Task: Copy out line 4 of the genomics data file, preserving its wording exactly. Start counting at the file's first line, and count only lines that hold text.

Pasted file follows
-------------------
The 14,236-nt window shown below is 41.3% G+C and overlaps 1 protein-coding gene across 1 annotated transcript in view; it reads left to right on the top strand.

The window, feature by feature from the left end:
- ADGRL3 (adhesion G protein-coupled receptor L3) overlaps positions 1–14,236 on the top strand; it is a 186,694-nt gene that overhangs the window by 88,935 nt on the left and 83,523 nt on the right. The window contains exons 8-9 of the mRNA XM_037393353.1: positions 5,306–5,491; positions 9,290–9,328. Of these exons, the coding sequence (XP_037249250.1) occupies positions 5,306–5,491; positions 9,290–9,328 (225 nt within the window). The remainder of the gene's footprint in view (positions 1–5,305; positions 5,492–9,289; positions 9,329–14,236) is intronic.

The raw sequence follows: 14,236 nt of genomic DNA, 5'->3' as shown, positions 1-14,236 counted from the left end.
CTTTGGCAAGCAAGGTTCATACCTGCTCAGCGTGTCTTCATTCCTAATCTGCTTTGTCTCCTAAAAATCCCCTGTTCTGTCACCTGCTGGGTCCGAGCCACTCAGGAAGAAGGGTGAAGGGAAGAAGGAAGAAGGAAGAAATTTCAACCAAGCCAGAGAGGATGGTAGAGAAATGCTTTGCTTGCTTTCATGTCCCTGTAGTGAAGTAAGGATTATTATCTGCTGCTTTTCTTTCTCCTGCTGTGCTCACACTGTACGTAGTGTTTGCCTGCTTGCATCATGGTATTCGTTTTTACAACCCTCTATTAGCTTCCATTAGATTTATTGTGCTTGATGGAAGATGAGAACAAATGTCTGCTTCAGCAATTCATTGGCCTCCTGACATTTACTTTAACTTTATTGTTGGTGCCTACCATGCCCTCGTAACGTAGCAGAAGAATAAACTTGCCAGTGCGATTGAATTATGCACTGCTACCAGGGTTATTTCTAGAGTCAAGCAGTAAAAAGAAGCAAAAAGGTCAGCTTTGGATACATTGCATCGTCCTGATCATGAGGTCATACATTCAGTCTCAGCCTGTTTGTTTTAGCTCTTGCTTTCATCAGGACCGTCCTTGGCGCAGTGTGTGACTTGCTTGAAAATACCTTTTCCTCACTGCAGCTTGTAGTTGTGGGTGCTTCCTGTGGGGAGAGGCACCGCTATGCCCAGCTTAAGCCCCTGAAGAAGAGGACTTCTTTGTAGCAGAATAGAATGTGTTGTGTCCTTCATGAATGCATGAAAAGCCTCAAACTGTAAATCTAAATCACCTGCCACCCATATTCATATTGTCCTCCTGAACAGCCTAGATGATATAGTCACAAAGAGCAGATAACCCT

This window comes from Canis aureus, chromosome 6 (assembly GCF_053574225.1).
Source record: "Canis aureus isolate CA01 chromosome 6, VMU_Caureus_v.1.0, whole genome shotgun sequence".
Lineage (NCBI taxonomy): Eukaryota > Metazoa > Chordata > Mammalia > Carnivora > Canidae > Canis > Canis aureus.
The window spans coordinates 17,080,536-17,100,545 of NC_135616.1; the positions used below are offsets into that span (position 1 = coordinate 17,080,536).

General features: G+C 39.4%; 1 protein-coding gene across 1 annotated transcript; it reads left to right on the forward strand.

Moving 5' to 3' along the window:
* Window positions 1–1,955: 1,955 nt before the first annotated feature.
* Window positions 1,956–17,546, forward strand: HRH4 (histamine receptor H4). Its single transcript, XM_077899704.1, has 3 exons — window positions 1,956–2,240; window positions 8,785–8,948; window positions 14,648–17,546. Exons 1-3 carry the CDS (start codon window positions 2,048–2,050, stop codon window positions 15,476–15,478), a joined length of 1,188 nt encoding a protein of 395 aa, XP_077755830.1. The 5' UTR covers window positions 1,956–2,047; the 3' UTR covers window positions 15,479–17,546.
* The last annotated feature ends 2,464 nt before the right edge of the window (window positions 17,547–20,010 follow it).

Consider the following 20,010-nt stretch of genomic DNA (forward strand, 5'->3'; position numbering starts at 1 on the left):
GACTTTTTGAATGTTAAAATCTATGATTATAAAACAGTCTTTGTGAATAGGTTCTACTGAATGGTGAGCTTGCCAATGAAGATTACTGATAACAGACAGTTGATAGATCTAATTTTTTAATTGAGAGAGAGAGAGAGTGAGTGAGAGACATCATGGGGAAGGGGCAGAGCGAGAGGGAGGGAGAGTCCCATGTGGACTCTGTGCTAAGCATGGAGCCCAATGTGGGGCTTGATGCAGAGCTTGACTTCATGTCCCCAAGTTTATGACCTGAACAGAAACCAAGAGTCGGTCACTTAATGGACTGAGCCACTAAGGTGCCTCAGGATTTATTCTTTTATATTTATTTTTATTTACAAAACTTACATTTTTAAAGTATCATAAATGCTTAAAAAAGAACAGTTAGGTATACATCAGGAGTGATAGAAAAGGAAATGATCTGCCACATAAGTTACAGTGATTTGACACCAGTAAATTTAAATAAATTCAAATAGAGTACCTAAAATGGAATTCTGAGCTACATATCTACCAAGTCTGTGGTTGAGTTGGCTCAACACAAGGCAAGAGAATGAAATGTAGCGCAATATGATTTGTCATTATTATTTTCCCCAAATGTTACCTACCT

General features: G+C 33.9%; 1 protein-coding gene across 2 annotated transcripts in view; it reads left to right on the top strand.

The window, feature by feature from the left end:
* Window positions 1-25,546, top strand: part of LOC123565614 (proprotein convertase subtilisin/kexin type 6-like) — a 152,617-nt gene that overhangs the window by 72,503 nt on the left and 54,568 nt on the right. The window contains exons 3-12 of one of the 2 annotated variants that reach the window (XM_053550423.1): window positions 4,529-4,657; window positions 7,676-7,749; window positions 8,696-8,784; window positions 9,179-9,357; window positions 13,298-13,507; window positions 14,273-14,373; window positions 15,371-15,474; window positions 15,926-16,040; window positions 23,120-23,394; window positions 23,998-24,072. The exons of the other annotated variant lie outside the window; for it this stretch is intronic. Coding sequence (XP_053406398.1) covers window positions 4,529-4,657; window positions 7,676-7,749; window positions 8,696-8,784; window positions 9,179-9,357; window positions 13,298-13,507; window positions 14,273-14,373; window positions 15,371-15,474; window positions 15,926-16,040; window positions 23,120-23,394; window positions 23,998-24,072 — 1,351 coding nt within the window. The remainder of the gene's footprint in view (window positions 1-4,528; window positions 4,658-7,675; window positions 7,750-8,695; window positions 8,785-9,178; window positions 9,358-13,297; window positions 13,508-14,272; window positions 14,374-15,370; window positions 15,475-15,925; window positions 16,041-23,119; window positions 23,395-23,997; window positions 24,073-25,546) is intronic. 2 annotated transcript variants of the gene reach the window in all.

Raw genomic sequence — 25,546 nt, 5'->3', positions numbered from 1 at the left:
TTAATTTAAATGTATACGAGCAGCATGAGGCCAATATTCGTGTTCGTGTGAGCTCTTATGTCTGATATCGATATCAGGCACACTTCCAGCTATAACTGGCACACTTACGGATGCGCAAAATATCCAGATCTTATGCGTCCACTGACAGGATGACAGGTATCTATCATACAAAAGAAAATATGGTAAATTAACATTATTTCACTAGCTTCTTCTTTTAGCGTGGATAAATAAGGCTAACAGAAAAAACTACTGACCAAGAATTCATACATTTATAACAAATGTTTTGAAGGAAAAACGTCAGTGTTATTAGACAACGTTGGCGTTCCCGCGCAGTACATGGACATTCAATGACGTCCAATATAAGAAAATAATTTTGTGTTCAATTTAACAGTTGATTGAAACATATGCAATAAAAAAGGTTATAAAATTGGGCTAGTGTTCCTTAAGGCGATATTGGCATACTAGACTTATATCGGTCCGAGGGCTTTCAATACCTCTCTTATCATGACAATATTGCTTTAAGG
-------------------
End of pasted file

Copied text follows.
The raw sequence follows: 14,236 nt of genomic DNA, 5'->3' as shown, positions 1-14,236 counted from the left end.